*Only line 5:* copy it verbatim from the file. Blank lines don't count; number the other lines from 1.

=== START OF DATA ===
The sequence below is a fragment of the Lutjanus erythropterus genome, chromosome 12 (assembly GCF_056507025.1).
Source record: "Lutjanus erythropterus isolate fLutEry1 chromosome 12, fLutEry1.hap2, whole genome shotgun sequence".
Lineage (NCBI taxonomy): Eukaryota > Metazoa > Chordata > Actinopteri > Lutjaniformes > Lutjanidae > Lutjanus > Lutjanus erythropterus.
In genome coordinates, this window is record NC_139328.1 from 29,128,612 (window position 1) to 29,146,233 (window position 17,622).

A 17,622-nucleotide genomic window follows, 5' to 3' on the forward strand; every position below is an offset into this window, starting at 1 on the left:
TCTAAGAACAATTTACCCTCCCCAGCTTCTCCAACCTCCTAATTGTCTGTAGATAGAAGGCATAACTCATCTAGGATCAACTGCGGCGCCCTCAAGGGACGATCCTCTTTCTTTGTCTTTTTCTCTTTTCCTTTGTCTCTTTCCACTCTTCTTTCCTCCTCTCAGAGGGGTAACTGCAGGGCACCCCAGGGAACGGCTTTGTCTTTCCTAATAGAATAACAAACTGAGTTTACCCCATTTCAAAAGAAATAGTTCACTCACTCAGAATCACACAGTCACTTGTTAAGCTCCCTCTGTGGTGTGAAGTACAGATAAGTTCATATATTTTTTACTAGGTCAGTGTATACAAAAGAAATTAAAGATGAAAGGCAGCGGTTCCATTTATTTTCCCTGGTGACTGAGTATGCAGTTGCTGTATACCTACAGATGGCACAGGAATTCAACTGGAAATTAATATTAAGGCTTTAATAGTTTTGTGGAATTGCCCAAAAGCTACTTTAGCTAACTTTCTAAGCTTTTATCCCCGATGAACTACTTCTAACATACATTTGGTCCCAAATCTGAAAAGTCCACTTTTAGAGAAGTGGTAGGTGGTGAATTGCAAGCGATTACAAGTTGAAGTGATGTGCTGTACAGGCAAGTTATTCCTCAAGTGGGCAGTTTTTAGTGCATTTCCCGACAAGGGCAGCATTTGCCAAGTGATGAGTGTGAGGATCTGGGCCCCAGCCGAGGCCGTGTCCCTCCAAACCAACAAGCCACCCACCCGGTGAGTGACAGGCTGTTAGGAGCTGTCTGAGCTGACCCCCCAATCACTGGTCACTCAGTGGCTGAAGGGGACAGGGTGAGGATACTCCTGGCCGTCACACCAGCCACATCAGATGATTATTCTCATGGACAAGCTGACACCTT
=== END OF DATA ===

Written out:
A 17,622-nucleotide genomic window follows, 5' to 3' on the forward strand; every position below is an offset into this window, starting at 1 on the left: